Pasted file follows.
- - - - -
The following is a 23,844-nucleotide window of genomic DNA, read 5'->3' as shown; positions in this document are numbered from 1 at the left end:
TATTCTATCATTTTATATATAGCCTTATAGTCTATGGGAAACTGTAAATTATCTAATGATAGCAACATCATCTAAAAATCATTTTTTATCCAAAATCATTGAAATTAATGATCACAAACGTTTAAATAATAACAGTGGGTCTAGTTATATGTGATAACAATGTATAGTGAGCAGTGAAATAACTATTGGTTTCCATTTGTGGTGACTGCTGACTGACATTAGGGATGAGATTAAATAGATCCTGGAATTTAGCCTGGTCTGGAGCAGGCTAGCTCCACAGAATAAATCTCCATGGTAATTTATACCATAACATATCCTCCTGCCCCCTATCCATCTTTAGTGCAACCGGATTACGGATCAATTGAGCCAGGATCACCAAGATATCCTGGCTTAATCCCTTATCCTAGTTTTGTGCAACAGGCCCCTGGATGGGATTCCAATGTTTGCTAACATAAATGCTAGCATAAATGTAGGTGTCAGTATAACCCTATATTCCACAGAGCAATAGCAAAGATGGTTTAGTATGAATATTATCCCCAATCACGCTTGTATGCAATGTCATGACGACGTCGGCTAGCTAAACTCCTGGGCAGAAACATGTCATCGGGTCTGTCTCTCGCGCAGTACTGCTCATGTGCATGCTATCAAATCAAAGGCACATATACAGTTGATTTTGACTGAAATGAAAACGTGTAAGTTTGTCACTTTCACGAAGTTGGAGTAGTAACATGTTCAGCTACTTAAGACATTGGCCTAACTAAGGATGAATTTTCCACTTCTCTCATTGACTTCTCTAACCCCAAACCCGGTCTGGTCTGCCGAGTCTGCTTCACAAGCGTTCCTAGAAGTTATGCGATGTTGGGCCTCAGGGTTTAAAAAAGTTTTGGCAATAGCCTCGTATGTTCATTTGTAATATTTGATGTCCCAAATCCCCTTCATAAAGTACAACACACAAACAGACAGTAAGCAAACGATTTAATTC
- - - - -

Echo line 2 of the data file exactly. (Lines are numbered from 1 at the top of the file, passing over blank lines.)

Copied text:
TATTCTATCATTTTATATATAGCCTTATAGTCTATGGGAAACTGTAAATTATCTAATGATAGCAACATCATCTAAAAATCATTTTTTATCCAAAATCATTGAAATTAATGATCACAAACGTTTAAATAATAACAGTGGGTCTAGTTATATGTGATAACAATGTATAGTGAGCAGTGAAATAACTATTGGTTTCCATTTGTGGTGACTGCTGACTGACATTAGGGATGAGATTAAATAGATCCTGGAATTTAGCCTGGTCTGGAGCAGGCTAGCTCCACAGAATAAATCTCCATGGTAATTTATACCATAACATATCCTCCTGCCCCCTATCCATCTTTAGTGCAACCGGATTACGGATCAATTGAGCCAGGATCACCAAGATATCCTGGCTTAATCCCTTATCCTAGTTTTGTGCAACAGGCCCCTGGATGGGATTCCAATGTTTGCTAACATAAATGCTAGCATAAATGTAGGTGTCAGTATAACCCTATATTCCACAGAGCAATAGCAAAGATGGTTTAGTATGAATATTATCCCCAATCACGCTTGTATGCAATGTCATGACGACGTCGGCTAGCTAAACTCCTGGGCAGAAACATGTCATCGGGTCTGTCTCTCGCGCAGTACTGCTCATGTGCATGCTATCAAATCAAAGGCACATATACAGTTGATTTTGACTGAAATGAAAACGTGTAAGTTTGTCACTTTCACGAAGTTGGAGTAGTAACATGTTCAGCTACTTAAGACATTGGCCTAACTAAGGATGAATTTTCCACTTCTCTCATTGACTTCTCTAACCCCAAACCCGGTCTGGTCTGCCGAGTCTGCTTCACAAGCGTTCCTAGAAGTTATGCGATGTTGGGCCTCAGGGTTTAAAAAAGTTTTGGCAATAGCCTCGTATGTTCATTTGTAATATTTGATGTCCCAAATCCCCTTCATAAAGTACAACACACAAACAGACAGTAAGCAAACGATTTAATTC